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Executive Summary

In January 1999 the Shiller P/E broke 40 and by December of 1999 peaked at 44. Having been in the business at that time, I recall many in the industry looking back in hindsight commenting those overvaluation levels would never be reached again. But what do you know, 21 years later and the Shiller P/E broke 40 again (see second graph). Government stimulus programs and the Fed policies have produced short term surges in growth and corporate profits. However, currently, the “sugar high” is wearing-off. Please read the entire commentary for my full take on how reductions in consumer sentiment, weakening corporate profit margins and inflation all contribute to the risks in the current extremely overvalued market.

Please proceed to The Details for a complete look.

“It amazes me how people are often more willing to act based on little or no data than to use data that is a challenge to assemble.”
–Robert Shiller

The Details

The arrival of the pandemic and associated lock-downs led to a severe plummet in what was already anemic economic growth. And by extension, brought about a plunge in corporate profits. The response by the Federal government was the implementation of unprecedented stimulus, sending the Federal deficit soaring. By design, this stimulus resulted in a strong, but temporary, surge in economic growth and rebound in corporate profits. As stated by economist Lance Roberts of Real Investment Advice,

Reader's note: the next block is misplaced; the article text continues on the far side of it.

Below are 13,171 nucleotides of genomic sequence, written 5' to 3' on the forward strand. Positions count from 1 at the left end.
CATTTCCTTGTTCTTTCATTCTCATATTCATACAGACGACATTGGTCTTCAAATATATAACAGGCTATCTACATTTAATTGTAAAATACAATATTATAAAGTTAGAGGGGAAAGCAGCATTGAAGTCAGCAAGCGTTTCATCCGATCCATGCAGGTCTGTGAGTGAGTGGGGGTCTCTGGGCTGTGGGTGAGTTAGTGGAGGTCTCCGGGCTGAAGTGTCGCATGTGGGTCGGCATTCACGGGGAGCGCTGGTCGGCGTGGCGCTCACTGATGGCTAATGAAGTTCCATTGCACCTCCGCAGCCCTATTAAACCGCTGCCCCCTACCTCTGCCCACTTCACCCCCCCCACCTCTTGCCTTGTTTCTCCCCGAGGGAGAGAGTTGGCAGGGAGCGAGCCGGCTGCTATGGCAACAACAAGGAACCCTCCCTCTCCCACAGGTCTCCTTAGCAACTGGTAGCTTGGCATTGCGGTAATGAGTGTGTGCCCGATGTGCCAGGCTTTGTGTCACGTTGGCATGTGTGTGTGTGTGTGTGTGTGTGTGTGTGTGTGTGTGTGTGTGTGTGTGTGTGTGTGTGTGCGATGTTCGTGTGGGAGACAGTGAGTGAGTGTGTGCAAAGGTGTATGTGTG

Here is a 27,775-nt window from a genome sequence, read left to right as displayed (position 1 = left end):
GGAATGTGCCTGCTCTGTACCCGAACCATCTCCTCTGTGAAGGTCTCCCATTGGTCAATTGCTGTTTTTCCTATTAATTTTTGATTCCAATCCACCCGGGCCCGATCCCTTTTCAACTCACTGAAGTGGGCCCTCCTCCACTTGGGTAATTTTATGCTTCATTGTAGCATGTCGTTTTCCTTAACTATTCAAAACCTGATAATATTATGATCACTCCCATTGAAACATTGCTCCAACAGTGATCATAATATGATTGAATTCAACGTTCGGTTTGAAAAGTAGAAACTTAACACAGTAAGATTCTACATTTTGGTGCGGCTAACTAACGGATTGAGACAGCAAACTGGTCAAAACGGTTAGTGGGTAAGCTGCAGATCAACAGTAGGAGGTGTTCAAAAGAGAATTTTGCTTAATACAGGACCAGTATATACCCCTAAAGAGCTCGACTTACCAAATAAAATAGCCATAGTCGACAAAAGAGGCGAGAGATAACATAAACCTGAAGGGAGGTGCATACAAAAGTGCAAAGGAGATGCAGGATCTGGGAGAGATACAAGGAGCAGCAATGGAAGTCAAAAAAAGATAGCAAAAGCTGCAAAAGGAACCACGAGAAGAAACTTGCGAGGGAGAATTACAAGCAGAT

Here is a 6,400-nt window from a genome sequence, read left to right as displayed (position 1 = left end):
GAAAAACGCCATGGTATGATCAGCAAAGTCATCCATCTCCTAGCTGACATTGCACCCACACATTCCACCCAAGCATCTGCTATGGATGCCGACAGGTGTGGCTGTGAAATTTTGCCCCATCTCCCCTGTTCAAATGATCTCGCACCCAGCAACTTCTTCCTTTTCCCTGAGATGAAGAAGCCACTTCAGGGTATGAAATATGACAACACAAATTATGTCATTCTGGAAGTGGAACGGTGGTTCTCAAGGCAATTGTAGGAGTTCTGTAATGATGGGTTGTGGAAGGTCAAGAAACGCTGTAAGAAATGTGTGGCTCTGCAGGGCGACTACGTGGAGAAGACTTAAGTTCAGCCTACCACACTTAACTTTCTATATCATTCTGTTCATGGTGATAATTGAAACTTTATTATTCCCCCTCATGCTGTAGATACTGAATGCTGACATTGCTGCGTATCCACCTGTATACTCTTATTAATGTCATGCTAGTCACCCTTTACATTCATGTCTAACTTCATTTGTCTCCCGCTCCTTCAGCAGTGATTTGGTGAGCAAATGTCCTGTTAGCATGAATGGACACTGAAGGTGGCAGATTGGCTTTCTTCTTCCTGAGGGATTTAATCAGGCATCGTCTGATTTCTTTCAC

The ‘sugar high’ of economic growth seen in the first two quarters of 2021 resulted from a massive deficit spending surge. While those activities create the ‘illusion’ of growth by pulling forward ‘future’ consumption, it isn’t sustainable, and profit margins will follow suit quickly.

The point here is simple, before falling victim to the ‘buy the market because it’s cheap based on forward-estimates’ line, make sure you understand the ‘what’ you are paying for.

Wall Street analysts are always exuberant, hoping for a continued surge in earnings in the months ahead. But such has always been the case.”

The chart below illustrates the earnings impact of the stimulus programs is starting to wane. The Bank of America Global EPS (earnings-per-share) model has already fallen from its peak.

The trillions pumped into the economy through various stimulus programs sent the stock market soaring. This combined with massive QE (Quantitative Easing) by the Fed and near-zero interest rates has pushed stock market valuations into the stratosphere. The Shiller P/E Ratio named after economist and Yale professor Robert Shiller recently breached 40 for the first time in over 21 years. The Shiller P/E is calculated by dividing the price of the S&P 500 by 10-year inflation-adjusted average earnings per share. In January 1999, the Shiller P/E broke 40. It peaked in December 1999 at 44, shortly before the beginning of the Tech Bubble crash. By the end of September 2000 with the market falling, the Shiller P/E fell below 40 not to see that level of overvaluation again until last Friday. I was in the business during this time and remember advisors looking back in hindsight stating the market would never again achieve such an incredible level of overvaluation. Surprise! It is here, look at the graph of the Shiller P/E below.